Grassfire using a kernel approach – the code.

The last article I wrote started to get a bit lengthy, so I decided to split it into several parts. Our last article, covered the algorithm in general, here we are going to delve into the code itself
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A new concept for Grassfire.


While brainstorming and looking how the numbers built up for the Wavefront/Grassfire technique and building the windows program time and time again, I started to observe an interesting pattern. It took me a little while to figure out the pattern of the numbers but eventually started to remind me of an older image processing routine that I had built a few years ago – The Min Filter or minimum filer.
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Wavefront Challange, many different ways to skin a cat.

In my last article, I introduced the wavefront algorithm and it’s relationship to Dijkstra’s algorithm. We also saw how the wavefront was built

My challenge is twofold, first to try to get Timothy Friez’s Wavefront algorithm, faster and secondly, to transform the function into something I can use with Z88dk (as Z88dk does not support 2D arrays).

I have written a Windows C binary to demonstrate the function, available at Now I do want to point out the obvious, this is experimental software only, used only to test methods to build a wavefront/grassfire method.
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Off to catch a WaveFront, Using the Wavefront Algorithm to find a pathway.


While doing some research on enemy path-finding, I came across some obvious solutions, such as A-Star among other types of algorithms. Now, I’m not trying to say anything one way or another about A-Star, however, the algorithm does not seem to be a rather easy one to write and furthermore, if I apply it to multiple enemies, I’m almost certain it will require a pass for each enemy, each time the player moves. That seems like a lot of processing power needed to plot a path to the player. Too much work for the Z80 processor when you are also updating sprites and all the other routines needed for the game.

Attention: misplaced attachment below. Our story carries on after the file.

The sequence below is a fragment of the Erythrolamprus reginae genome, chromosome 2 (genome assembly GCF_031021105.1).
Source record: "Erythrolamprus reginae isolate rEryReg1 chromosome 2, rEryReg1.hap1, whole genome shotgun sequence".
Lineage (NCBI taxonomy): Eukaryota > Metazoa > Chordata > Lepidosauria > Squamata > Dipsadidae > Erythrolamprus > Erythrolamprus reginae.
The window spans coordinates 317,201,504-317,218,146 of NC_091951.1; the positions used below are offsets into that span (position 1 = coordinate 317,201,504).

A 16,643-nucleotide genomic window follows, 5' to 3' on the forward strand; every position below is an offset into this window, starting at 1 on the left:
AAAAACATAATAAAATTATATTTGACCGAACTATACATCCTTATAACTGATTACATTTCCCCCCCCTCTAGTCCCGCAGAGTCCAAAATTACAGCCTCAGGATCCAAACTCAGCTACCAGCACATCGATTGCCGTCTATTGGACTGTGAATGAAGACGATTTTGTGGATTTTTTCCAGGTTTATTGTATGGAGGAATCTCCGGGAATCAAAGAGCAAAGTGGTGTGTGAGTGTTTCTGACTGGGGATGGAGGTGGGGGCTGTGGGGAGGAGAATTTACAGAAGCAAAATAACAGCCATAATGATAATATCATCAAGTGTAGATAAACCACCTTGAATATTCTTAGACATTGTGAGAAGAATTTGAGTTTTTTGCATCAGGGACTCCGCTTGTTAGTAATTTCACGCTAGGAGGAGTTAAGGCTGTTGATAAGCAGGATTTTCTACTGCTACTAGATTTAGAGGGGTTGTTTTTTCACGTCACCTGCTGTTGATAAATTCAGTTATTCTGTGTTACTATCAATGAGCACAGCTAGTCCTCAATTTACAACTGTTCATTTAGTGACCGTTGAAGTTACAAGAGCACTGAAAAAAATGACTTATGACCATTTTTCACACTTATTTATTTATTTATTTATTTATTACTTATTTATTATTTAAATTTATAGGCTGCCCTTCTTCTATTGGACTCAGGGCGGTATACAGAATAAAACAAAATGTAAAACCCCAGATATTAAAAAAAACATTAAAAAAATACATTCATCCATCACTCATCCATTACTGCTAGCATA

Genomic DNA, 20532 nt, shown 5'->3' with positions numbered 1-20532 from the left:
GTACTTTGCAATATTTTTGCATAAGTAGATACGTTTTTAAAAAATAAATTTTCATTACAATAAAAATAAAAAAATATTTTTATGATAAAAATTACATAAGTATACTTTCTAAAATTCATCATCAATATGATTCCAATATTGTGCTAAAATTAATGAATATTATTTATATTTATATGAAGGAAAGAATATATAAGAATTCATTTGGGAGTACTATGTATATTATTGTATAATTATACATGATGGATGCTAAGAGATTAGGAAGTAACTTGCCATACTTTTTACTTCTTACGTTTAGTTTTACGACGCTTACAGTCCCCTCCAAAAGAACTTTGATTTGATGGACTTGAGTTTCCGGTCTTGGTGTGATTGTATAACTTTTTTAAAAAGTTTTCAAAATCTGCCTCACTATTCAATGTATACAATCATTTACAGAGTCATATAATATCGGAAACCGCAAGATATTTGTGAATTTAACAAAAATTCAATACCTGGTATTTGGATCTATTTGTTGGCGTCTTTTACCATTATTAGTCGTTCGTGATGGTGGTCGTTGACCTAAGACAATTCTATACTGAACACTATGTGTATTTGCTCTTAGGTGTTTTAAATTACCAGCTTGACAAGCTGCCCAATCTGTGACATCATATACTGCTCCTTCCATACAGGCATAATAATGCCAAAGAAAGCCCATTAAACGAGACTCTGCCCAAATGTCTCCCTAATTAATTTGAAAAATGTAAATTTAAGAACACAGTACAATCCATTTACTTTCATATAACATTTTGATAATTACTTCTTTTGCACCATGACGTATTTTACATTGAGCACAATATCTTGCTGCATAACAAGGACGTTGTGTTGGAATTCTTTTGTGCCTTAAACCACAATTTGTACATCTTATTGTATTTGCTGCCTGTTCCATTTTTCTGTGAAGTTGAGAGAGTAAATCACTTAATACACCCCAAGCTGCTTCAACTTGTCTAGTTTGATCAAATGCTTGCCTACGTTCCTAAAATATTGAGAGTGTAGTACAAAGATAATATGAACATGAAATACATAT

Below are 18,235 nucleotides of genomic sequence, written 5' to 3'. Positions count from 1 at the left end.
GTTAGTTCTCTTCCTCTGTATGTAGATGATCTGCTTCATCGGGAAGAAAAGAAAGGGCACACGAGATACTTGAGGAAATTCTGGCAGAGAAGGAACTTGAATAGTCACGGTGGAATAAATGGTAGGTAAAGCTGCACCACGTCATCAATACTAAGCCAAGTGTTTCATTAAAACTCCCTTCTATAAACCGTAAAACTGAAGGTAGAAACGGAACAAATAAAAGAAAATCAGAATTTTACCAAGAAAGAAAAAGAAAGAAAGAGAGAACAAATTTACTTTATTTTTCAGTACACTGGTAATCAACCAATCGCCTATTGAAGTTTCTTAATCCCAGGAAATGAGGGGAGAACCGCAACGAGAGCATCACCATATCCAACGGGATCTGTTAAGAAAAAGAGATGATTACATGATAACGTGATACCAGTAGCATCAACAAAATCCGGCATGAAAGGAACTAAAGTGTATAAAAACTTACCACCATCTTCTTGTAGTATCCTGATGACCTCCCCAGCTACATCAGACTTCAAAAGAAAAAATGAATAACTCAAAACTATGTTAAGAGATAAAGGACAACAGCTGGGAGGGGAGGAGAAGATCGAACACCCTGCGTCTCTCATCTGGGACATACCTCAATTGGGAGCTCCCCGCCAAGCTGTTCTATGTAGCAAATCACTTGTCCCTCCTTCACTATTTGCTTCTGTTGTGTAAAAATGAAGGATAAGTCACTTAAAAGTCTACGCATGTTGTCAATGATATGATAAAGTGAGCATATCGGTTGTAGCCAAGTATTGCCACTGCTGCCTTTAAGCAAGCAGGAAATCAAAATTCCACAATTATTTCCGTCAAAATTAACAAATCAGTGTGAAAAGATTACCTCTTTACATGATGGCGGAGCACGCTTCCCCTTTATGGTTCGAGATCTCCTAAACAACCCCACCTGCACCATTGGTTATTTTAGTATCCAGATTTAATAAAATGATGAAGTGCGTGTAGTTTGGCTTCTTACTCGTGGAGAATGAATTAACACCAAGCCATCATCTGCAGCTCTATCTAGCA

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The problem with Taxicab, examining a different graphing technique.

I covered in my last article using the taxicab difference to find a pathway to our target (the player). It does help to use the Taxicab difference as it does help guide our enemy to the player, however, there are times when the enemy can and will get stuck on a tile. This is the weakness of our algorithm.
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Taxicab Difference part 2, optimzations


Our last approach to using Taxicab difference is a memory hog and rather slow, two items that are not appealing to programming in general and especially in games and especially, especially on a ZX Spectrum where we have limited speed and limited memory. So, let’s see what we can do to make it better. So, where we last left off, memory was before we added our Taxicab routine at 13823 bytes free and after 10965 bytes free, for a total of 2858 Bytes.
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A different approach to enemy movement. Taxicab Difference

If we are trying to find the distance between 2 points on a grid, then perhaps one of the simplest ways to do so is by using what is called Taxicab distance. Taxicab difference is also called the Manhattan difference and it’s a descriptor of a block by block approach to distance.

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